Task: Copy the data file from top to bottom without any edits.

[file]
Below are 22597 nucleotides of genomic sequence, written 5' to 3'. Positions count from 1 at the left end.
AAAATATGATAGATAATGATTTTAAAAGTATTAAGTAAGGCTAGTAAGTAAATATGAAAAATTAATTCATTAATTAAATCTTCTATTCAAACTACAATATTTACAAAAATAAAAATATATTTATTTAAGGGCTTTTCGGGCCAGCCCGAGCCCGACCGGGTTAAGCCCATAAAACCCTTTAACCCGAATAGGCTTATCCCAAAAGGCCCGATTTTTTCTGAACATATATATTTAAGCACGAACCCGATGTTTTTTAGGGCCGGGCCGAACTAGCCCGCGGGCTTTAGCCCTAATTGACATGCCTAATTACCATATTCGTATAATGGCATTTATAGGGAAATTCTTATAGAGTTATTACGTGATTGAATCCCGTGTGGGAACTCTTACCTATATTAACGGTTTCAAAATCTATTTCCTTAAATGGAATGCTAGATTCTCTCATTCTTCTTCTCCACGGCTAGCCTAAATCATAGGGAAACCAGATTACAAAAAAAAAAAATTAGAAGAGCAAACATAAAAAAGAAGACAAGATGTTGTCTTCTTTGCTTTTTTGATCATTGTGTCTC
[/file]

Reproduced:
Below are 22597 nucleotides of genomic sequence, written 5' to 3'. Positions count from 1 at the left end.
AAAATATGATAGATAATGATTTTAAAAGTATTAAGTAAGGCTAGTAAGTAAATATGAAAAATTAATTCATTAATTAAATCTTCTATTCAAACTACAATATTTACAAAAATAAAAATATATTTATTTAAGGGCTTTTCGGGCCAGCCCGAGCCCGACCGGGTTAAGCCCATAAAACCCTTTAACCCGAATAGGCTTATCCCAAAAGGCCCGATTTTTTCTGAACATATATATTTAAGCACGAACCCGATGTTTTTTAGGGCCGGGCCGAACTAGCCCGCGGGCTTTAGCCCTAATTGACATGCCTAATTACCATATTCGTATAATGGCATTTATAGGGAAATTCTTATAGAGTTATTACGTGATTGAATCCCGTGTGGGAACTCTTACCTATATTAACGGTTTCAAAATCTATTTCCTTAAATGGAATGCTAGATTCTCTCATTCTTCTTCTCCACGGCTAGCCTAAATCATAGGGAAACCAGATTACAAAAAAAAAAAATTAGAAGAGCAAACATAAAAAAGAAGACAAGATGTTGTCTTCTTTGCTTTTTTGATCATTGTGTCTC